Tech giant Microsoft has announced two bold ambitions: firstly, to become carbon negative by the year 2030 – meaning it will be removing more carbon from the air than it emits – and secondly, to have removed more carbon by 2050 than it has emitted, in total, in its entire history.
In an interview with the BBC’s Chris Fox, Microsoft president Brad Smith admitted that the plan was a “moonshot” – a very big idea with no guaranteed outcome or profitability – for the company.
He stressed there was simultaneously a sense of urgency and a need to take the time to do the job properly.
He also said that the tools required don’t entirely exist yet.
Mr Smith talked about tree planting, and direct air capture – a way of removing carbon from the air and returning it to the soil – as examples of available options.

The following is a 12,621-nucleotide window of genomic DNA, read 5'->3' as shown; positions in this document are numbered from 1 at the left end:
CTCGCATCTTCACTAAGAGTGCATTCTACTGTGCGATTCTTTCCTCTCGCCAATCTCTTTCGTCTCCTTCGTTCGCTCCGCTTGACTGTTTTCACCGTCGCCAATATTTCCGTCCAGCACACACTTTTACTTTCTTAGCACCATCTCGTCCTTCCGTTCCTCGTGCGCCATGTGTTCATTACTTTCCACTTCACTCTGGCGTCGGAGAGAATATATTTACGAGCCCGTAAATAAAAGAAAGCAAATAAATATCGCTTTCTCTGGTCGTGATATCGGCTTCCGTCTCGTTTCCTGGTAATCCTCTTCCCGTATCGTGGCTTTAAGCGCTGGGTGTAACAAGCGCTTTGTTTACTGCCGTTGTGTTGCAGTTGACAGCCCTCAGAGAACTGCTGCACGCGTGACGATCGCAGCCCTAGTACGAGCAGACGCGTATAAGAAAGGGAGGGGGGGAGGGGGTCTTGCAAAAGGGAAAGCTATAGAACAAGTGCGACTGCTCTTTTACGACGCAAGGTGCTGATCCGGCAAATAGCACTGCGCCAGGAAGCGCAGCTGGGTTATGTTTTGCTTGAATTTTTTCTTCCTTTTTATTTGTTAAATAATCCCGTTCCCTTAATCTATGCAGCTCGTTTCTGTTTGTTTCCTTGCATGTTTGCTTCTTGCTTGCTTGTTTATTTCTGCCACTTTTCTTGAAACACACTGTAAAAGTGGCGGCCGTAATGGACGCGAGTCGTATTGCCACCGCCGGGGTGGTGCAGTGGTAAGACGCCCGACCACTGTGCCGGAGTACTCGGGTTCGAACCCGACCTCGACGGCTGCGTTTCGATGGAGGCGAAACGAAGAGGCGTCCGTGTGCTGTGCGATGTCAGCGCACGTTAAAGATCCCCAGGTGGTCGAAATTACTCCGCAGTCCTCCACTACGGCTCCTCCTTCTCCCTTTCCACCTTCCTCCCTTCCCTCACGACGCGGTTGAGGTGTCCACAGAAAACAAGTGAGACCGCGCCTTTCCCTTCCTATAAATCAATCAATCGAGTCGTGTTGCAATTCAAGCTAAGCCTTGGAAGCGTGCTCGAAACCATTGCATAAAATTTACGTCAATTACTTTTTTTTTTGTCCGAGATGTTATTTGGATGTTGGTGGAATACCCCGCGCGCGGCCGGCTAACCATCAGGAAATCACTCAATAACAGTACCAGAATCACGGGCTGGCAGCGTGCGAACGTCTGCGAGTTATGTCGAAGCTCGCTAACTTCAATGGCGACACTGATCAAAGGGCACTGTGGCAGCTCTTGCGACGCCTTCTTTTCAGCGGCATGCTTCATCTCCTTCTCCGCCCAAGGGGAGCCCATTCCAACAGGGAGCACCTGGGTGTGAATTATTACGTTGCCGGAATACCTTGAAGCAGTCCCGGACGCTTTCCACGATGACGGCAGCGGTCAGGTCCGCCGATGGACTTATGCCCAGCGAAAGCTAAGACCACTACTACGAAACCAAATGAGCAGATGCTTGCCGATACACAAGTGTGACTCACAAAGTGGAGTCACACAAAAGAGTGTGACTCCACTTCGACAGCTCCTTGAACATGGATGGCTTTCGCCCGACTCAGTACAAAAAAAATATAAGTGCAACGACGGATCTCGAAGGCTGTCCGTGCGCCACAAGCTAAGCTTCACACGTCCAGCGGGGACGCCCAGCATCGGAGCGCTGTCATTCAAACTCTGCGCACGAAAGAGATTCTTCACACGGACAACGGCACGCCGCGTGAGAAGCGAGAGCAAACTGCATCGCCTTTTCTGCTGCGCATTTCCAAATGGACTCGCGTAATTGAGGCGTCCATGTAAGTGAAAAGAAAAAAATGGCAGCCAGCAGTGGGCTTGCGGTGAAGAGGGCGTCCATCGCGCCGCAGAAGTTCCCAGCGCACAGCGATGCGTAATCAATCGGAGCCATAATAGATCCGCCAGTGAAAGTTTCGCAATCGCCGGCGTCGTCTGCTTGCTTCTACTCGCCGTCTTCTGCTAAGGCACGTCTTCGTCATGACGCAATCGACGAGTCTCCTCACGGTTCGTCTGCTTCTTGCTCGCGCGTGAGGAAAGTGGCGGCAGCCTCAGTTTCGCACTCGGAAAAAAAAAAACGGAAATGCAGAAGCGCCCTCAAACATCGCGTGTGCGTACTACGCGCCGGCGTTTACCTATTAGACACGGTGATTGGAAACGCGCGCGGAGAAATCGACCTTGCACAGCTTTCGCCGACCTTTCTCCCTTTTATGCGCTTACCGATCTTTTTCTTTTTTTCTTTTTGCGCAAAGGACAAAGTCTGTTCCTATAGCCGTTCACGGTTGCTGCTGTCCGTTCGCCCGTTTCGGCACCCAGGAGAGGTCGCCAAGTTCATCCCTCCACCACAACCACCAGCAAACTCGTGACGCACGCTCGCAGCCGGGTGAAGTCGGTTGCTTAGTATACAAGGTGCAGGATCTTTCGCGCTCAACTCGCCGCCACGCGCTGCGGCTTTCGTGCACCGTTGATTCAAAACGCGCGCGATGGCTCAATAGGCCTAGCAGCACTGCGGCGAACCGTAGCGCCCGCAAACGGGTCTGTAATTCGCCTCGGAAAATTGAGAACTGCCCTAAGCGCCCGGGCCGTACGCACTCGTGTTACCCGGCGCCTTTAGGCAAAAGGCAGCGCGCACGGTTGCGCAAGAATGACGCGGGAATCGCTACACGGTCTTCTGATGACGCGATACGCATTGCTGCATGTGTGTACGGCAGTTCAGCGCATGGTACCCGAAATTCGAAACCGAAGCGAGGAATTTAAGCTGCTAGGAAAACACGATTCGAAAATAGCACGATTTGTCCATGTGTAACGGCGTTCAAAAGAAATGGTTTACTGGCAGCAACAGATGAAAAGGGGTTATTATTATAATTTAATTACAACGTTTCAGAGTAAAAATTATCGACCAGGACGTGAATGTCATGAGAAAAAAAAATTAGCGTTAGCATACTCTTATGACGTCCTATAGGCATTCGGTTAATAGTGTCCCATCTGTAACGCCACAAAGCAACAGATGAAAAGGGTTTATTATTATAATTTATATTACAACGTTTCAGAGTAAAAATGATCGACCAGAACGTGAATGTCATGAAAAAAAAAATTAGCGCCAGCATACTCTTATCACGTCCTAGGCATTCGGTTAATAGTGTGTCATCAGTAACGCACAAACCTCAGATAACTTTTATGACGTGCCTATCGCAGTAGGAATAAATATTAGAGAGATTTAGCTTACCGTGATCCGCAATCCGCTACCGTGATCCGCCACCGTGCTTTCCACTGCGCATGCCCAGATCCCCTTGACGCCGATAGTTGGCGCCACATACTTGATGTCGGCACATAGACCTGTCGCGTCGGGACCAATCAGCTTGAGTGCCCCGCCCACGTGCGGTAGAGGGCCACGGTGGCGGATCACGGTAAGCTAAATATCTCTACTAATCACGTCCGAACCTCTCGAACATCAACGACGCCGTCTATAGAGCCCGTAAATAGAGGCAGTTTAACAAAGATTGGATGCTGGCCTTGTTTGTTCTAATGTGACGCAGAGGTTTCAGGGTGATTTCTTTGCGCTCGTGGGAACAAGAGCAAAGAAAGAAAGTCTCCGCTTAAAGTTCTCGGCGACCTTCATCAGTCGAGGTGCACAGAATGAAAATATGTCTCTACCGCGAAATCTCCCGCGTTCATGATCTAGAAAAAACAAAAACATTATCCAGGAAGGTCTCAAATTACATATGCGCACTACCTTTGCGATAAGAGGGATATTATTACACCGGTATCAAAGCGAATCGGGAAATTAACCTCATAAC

“Ultimately we need better technology,” he said.
But don’t expect Microsoft to roll up its sleeves: “That’s not a business we will ever be in but it’s a business we want to benefit from,” he added, announcing a $1bn Climate Innovation Fund, established with the intention of helping others develop in this space.
Microsoft makes ‘carbon negative’ pledge
He expects support from the wider tech sector, he said, “because it’s a sector that’s doing well, it can afford to make these investments and it should.”